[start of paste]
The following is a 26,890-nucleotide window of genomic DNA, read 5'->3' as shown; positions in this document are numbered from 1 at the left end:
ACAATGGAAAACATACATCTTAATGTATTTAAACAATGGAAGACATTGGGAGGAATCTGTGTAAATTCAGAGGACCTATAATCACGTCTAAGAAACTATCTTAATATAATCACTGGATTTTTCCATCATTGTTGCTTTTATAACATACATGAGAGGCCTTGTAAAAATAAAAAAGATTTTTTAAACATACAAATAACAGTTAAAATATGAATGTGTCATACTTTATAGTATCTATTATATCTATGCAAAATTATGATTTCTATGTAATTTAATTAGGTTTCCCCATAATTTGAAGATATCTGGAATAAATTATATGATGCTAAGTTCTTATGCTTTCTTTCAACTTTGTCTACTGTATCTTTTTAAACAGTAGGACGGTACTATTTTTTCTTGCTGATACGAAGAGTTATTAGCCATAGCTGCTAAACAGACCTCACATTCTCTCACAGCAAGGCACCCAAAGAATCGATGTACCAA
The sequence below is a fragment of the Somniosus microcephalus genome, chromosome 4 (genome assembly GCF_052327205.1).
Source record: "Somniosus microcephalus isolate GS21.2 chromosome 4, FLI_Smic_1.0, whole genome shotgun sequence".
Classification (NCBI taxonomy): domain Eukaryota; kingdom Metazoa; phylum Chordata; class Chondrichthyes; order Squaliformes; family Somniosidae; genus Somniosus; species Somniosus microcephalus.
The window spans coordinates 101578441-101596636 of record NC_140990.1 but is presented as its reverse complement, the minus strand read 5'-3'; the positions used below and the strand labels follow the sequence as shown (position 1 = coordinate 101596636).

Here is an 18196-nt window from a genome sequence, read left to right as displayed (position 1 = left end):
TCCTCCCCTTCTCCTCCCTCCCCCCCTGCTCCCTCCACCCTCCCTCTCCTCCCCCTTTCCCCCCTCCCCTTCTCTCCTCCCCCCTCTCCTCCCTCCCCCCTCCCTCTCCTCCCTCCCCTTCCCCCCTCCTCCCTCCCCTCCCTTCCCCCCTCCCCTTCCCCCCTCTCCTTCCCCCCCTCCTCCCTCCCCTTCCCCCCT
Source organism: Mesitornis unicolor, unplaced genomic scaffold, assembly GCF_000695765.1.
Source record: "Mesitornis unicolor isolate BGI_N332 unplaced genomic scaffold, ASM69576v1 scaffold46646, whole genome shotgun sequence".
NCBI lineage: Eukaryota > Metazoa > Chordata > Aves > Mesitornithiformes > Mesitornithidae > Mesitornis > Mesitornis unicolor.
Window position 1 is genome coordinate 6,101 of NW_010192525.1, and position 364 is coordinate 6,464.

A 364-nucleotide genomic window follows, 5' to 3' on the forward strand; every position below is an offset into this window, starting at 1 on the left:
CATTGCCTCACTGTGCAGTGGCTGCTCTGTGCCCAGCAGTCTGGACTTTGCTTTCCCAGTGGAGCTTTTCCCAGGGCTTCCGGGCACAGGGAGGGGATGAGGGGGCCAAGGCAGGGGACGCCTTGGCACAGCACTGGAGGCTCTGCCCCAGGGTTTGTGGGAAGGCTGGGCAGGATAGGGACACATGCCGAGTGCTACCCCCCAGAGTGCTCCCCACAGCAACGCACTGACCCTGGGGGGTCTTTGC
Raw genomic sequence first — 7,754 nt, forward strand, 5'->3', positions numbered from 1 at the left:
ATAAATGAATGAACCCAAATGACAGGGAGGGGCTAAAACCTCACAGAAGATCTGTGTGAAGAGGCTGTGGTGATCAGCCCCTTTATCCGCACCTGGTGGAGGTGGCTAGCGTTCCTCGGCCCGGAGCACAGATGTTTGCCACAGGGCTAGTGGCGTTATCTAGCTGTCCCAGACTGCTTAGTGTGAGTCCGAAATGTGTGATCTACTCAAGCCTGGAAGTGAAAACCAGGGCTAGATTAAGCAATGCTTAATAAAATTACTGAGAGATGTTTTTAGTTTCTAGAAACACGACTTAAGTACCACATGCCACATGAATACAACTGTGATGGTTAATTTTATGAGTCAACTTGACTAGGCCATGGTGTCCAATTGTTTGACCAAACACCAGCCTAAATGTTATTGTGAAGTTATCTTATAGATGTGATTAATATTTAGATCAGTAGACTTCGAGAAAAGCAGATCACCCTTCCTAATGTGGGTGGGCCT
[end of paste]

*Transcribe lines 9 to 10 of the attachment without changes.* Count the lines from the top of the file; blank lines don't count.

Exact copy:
Source organism: Mesitornis unicolor, unplaced genomic scaffold, assembly GCF_000695765.1.
Source record: "Mesitornis unicolor isolate BGI_N332 unplaced genomic scaffold, ASM69576v1 scaffold46646, whole genome shotgun sequence".